Last updated on August 24, 2018
Live music gigs held on the terraces of North Campus apartments are a new form of entertainment for small, select audiences
Imagine listening to acoustic music while sipping your favourite drink on a rooftop lit with fairy lights on a windy August evening. No, this is not a scene from some fancy club or a rooftop café. Taking music out of these places, live gigs in North Campus residences are bringing music closer to audiences.
Every resident of Delhi is familiar with North Delhi, which is home to countless university students. However serious they may be about academics, students always have energy for hanging out with their friends at night. Opportunities to listen to live music were few and far between here compared to the rest of the city. Coming to the rescue of their music-starved peers, three young students formed a start-up, Lines Media, which organises live gigs on rooftops.
Dedicated solely to acoustic music (no electric or electronic instruments), entry is limited to a small discerning audience. The first session held in May this year had no more than 35 people in the audience. Unlike other gig venues where sometimes the chatter of customers and din of bars overpowers the voice of the performers, these shows on terraces has a different ambience altogether.
“In the first session, we suggested everyone not only to switch off their phones or put them on silent but also drop them in the ‘submission box’,” says Manaskam Kakati, one of the organisers. This helps avoid any distraction which would take away the focus from the musicians. “Playing in front of a small audience who are busy on their phones hurts the morale of the musicians and is an insult to them. For an artist, what is most rewarding is undivided attention from the audience,” explains Kakati, who is a drummer himself. The idea is to give artists the respect they deserve.
In their second session, the audience exceeded the number of seats allotted but everyone clung on to phones — the pleasant surprise was that they did refrain from using their phones the entire session. The crowd was busy listening and grooving to music. “The crowd was very respectful and we took that as a sign of success on our part,” adds Kakati.
Promising unadulterated, undisturbed acoustic floor sessions, they have named it Benazir — the Urdu for incomparable. They prefer to avoid typical Bollywood music and their main idea is to promote independent music and artists. Keeping this in mind, they select the artist according to the musician’s performance video send to them. They also pick up some of the artists after watching them perform live. “We make sure to identify such promising artists and create an avenue for the to perform.”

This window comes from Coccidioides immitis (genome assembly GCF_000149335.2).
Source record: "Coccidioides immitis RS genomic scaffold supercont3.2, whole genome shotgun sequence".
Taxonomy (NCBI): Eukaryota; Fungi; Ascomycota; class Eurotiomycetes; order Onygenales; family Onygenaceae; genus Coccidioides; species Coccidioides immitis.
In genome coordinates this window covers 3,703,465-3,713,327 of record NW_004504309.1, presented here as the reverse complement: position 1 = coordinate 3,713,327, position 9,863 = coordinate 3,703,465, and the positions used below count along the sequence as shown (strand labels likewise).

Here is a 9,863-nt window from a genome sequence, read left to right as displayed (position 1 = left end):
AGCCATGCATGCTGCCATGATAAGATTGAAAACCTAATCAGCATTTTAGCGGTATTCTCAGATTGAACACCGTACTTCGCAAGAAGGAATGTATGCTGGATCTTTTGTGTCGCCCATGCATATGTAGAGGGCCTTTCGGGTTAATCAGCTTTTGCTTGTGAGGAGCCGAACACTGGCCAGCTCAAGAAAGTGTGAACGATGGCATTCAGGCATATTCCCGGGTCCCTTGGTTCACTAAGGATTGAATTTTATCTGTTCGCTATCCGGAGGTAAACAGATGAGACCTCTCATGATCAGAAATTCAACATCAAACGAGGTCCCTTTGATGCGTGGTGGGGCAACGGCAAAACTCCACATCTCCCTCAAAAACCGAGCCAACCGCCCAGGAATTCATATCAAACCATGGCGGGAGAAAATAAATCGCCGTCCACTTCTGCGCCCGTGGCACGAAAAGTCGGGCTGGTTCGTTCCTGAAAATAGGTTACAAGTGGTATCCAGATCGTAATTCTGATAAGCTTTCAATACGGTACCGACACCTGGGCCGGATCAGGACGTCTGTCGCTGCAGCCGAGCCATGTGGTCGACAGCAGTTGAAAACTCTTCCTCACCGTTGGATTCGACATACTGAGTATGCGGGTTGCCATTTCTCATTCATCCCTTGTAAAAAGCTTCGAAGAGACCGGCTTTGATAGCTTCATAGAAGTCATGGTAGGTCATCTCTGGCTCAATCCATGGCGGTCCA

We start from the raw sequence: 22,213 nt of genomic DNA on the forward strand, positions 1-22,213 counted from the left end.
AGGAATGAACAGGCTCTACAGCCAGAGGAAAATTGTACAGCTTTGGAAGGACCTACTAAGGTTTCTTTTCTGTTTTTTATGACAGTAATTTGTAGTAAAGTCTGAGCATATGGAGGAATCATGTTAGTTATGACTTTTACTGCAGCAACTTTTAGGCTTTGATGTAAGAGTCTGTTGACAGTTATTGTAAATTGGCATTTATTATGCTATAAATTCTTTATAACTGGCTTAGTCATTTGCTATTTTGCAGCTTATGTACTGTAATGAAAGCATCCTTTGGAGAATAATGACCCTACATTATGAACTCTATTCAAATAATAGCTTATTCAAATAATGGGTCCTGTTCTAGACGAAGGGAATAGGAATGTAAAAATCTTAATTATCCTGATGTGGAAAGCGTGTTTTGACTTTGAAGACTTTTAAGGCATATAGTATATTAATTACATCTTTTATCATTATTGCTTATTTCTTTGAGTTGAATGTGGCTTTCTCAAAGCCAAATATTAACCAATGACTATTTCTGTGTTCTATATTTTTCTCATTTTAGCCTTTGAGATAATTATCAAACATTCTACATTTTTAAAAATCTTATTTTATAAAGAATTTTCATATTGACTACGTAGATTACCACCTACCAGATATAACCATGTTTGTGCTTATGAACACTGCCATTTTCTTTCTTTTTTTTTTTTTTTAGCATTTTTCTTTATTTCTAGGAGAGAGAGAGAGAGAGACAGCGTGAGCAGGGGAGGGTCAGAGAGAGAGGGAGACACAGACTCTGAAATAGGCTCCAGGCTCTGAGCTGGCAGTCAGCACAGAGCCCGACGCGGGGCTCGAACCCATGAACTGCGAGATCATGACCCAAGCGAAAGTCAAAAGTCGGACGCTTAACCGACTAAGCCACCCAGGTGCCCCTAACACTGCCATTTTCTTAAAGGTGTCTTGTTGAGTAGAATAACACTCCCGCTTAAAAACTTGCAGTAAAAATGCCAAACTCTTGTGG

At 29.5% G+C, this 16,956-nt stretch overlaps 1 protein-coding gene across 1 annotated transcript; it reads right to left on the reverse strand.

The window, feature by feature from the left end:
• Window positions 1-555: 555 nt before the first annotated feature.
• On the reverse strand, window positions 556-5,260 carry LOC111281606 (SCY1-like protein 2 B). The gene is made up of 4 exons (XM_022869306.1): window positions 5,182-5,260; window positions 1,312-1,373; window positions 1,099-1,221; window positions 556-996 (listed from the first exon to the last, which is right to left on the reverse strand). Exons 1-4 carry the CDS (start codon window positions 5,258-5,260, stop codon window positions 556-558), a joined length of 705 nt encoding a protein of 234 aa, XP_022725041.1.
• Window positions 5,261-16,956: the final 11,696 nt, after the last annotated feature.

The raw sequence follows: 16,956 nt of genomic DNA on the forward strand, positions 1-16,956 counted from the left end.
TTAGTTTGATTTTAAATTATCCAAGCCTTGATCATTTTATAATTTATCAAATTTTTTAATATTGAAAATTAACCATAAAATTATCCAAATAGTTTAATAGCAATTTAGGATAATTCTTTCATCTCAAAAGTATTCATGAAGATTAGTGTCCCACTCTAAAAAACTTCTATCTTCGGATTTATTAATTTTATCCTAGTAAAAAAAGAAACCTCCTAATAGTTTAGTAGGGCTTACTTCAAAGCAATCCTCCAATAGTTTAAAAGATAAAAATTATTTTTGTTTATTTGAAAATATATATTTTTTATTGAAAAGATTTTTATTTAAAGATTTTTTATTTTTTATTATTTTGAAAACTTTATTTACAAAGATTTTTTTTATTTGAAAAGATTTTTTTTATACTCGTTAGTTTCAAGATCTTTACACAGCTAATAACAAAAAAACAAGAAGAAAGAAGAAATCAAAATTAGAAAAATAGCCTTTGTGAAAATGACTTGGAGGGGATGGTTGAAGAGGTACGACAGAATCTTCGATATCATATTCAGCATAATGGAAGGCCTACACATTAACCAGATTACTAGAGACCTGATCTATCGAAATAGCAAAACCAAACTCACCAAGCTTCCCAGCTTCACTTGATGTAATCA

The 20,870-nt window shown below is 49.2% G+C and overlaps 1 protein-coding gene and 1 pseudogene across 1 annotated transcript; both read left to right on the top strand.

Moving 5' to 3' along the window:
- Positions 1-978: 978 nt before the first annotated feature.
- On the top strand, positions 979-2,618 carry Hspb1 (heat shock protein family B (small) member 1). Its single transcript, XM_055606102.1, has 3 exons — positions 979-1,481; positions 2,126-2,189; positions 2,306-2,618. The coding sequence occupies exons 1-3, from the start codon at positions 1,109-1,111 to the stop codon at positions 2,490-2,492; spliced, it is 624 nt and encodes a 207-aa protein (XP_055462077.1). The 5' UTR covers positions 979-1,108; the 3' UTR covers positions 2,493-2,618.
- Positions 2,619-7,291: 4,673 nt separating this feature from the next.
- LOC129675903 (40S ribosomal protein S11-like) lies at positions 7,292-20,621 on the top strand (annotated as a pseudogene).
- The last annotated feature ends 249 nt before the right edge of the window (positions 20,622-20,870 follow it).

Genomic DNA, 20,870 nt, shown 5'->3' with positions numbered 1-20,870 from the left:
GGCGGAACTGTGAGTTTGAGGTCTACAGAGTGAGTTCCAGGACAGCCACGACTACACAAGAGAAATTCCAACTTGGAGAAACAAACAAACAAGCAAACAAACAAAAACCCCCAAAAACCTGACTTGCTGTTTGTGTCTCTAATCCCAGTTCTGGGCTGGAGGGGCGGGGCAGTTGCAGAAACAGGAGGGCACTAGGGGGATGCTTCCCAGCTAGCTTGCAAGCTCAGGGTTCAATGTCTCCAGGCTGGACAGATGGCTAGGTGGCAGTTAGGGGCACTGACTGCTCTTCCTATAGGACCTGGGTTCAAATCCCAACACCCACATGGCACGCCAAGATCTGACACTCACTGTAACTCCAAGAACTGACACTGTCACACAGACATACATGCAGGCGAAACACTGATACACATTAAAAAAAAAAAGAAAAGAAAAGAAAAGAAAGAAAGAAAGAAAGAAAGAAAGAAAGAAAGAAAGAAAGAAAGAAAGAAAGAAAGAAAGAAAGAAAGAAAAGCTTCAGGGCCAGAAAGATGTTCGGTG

Amlan Sarkar, one of the main artists, was picked up in a similar manner. Once the main section of performance is over, they conduct an open session where anyone from the crowd is welcome to play. Amlan was spotted after his performance in the open round from the first edition and was taken on board as one of the main artists in the second edition.
“There is a close to home feeling because everyone is really comfortable at the scene which makes me come back for each session. We also get to know artists whom we were not aware of,” says Anwesha Gogoi, a DU student who has attended both the sessions.
Spanning over three hours, the gigs consists of three sets of 40 minutes each. The music is a mix of both original compositions and covers. “Having a few covers in the sets makes it easy for the audience to relate and they do not end up getting bored,” says Kakati.
The second session hosted in August had a packed audience of around 85 people. Though the plan was to fill up 65 seats, they ended up with more people as the audience arrived with plus ones on the final day. Not being a formal event, they did not turn down anyone.
The tickets are priced at Rs 250, which includes refreshments. Keeping the prices relatively low allows students and others with less money to enjoy music which tends to be unaffordable at most other venues. “Most of the students miss out on gigs because of the expenses. We try to keep it as economical as possible,” explains Kakati.
“There are not many options in the North as compared to the South. In these events, the audience is genuinely interested in the music. Moreover, it was very well organised, affordable and also near our place. It was an evening well spent,” says Raj Laxmi, a student of Ambedkar University.
What clearly sets these gigs apart is the intimate listening session. Most often in bigger clubs the connection between the artists and the audience is difficult to establish. In contrast, the artists here come and sits with the audience after finishing with their set. They share their social media IDs, making it a complete informal experience.
Line Entertainment hopes to make it a monthly event, with the next scheduled for September. Right now, there are no plans to move out of the congenial North Campus region